Wednesday, December 26, 2007

Faster Swimming? SURE!!!

So many people think swimming is complex. Swimming is all about the following:

  1. Technical Skill
  2. Strength and Fitness
  3. Mental Toughness/Focus

These are not necessarily ranked for importance in this order, because for many, one is so much more dominant than the others, that they have mixed-up the order. For example, I have heard many say Andy Potts is not a technically sound swimmer, but obviously he has some other skill sets which make him one of the fastest, (if not the), swimmers in the sport of triathlon.

I want to examine each of these items, and discuss what they mean, and how you can get better at each one. Today, we’ll start with Technical Skill.

The definition of Technical Skill is the ability to maximize strength for propulsion and to reduce drag. These two key concepts should be the basis for everything you do in the water, and try to do in your training.

How do we develop the ability maximize strength for propulsion? According to Coach Paulo, ( infamy), he claims the catch, (or the amount of water held) is the most important aspect. Certainly, if we look at the biggest difference between faster and slower swimmers, the catch is most visible by the position of the elbow, relative to the rest of the body. A high elbow holds a large amount of water in the carriage of the hand, forearm, upper arm, and chest. As soon as the elbow drops, this volume of water is decreased, and therefore the ability to maximize your strength with a large volume of water to displace yourself past, is lessened.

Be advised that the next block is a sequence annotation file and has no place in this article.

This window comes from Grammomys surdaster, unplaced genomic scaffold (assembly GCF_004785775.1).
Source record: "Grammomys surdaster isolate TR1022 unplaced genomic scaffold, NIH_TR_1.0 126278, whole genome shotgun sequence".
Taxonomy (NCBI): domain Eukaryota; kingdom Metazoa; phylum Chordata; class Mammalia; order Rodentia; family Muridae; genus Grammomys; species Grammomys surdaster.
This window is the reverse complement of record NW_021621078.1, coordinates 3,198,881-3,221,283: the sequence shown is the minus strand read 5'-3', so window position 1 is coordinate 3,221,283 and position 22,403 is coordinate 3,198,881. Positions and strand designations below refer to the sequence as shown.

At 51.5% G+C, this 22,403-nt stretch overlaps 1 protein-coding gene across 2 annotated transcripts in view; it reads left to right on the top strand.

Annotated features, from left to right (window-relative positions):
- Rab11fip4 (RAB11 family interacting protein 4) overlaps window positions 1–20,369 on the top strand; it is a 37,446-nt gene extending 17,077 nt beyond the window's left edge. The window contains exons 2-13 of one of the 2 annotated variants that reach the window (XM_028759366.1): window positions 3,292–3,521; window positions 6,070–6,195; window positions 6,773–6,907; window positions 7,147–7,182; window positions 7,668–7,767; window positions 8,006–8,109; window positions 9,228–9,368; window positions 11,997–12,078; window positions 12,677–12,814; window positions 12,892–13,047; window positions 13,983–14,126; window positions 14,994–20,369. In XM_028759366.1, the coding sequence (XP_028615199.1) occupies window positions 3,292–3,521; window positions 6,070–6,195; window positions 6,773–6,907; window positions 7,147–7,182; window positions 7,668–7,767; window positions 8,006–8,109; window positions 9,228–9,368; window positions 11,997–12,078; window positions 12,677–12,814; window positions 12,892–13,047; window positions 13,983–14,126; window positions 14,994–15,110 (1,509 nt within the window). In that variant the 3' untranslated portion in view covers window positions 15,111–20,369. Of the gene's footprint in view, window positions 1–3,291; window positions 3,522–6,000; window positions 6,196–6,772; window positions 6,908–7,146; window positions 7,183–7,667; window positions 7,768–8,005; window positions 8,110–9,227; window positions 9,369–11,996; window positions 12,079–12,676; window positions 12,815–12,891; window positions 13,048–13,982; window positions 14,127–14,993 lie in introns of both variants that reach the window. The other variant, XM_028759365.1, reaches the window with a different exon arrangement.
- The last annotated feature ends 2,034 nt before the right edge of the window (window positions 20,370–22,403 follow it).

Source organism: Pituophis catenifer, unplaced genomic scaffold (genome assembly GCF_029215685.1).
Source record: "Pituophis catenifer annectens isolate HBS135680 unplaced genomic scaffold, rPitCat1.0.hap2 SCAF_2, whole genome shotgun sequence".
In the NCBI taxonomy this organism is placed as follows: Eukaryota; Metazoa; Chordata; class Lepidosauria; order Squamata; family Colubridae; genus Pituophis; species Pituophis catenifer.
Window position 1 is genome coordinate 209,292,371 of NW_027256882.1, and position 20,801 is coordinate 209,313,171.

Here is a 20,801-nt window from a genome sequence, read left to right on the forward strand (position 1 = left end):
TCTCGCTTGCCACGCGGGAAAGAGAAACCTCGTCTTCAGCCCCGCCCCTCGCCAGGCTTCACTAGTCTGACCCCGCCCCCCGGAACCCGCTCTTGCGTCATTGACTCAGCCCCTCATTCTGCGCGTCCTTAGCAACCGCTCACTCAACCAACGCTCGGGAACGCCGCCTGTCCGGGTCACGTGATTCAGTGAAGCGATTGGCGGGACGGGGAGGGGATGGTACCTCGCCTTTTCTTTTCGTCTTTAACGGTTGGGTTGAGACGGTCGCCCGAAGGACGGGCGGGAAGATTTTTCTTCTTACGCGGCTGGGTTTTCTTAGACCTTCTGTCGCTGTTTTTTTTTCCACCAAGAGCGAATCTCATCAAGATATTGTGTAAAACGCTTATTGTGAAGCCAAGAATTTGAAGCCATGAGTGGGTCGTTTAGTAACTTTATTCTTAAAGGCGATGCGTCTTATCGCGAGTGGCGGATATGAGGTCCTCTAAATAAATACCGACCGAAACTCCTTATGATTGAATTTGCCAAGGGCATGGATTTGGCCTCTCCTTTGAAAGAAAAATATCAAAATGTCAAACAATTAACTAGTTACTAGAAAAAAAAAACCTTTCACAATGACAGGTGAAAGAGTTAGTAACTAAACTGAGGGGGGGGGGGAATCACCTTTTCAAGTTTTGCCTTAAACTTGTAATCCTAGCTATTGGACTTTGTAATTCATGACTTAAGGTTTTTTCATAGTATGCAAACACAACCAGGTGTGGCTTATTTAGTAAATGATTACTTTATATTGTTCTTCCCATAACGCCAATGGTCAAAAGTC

Though I agree this characteristic is probably the most common, this doesn’t help to address the problem effectively. If simply keeping the elbow higher was that simple, everyone would do it. The issue is the steps to the elbow position are not effective from the beginning in poor swimmers. This makes fixing the problem at the point of elbow position difficult, if not impossible.

The root of the poor catch begins before the catch even happens. Too many athletes do not understand, nor value, length in the water. First off, with length the swimmer gains lift, reducing drag. (This is why speedboats are long and fast, and tugboats are short and slow). Once an athlete has maximized their length, they naturally have a high elbow! Too many athletes enter the water with a goggle-line entry, (preached in some swimming camps). They end up shortening their stroke, never giving themselves much volume of water to hold on to, and/or end up creating a low elbow position to begin with. When they get tired, this shortened stroke is only exacerbated further!

Notice the length these two swimmers achieve? It puts the elbow high to begin with.

Notice the higher elbow, and length?

The longer the arm goes out in front, the greater size of the lever to catch water with, and better maximizing of strength with your catch and push/propulsion.